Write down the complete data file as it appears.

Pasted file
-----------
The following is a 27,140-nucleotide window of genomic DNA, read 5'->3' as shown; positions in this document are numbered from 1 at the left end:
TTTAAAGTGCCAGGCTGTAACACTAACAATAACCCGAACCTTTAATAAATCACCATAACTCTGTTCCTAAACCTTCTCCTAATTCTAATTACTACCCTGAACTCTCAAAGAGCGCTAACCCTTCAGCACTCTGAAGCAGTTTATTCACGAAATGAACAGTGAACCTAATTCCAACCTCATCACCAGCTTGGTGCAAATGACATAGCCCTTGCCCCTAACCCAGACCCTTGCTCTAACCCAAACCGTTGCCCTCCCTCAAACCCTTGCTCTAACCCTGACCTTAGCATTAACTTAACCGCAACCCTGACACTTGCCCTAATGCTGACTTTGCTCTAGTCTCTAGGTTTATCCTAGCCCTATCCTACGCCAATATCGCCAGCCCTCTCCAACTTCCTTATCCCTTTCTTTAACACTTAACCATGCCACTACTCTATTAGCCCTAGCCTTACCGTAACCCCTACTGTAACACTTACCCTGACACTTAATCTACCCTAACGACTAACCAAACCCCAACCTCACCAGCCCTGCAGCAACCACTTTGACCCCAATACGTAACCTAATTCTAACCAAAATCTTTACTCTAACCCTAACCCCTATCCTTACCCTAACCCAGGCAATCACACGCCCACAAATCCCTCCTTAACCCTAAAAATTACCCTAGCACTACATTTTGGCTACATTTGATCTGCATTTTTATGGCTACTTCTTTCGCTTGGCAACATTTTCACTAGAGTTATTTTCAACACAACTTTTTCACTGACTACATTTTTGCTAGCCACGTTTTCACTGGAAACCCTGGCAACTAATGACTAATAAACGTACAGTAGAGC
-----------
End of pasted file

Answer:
The following is a 27,140-nucleotide window of genomic DNA, read 5'->3' as shown; positions in this document are numbered from 1 at the left end:
TTTAAAGTGCCAGGCTGTAACACTAACAATAACCCGAACCTTTAATAAATCACCATAACTCTGTTCCTAAACCTTCTCCTAATTCTAATTACTACCCTGAACTCTCAAAGAGCGCTAACCCTTCAGCACTCTGAAGCAGTTTATTCACGAAATGAACAGTGAACCTAATTCCAACCTCATCACCAGCTTGGTGCAAATGACATAGCCCTTGCCCCTAACCCAGACCCTTGCTCTAACCCAAACCGTTGCCCTCCCTCAAACCCTTGCTCTAACCCTGACCTTAGCATTAACTTAACCGCAACCCTGACACTTGCCCTAATGCTGACTTTGCTCTAGTCTCTAGGTTTATCCTAGCCCTATCCTACGCCAATATCGCCAGCCCTCTCCAACTTCCTTATCCCTTTCTTTAACACTTAACCATGCCACTACTCTATTAGCCCTAGCCTTACCGTAACCCCTACTGTAACACTTACCCTGACACTTAATCTACCCTAACGACTAACCAAACCCCAACCTCACCAGCCCTGCAGCAACCACTTTGACCCCAATACGTAACCTAATTCTAACCAAAATCTTTACTCTAACCCTAACCCCTATCCTTACCCTAACCCAGGCAATCACACGCCCACAAATCCCTCCTTAACCCTAAAAATTACCCTAGCACTACATTTTGGCTACATTTGATCTGCATTTTTATGGCTACTTCTTTCGCTTGGCAACATTTTCACTAGAGTTATTTTCAACACAACTTTTTCACTGACTACATTTTTGCTAGCCACGTTTTCACTGGAAACCCTGGCAACTAATGACTAATAAACGTACAGTAGAGC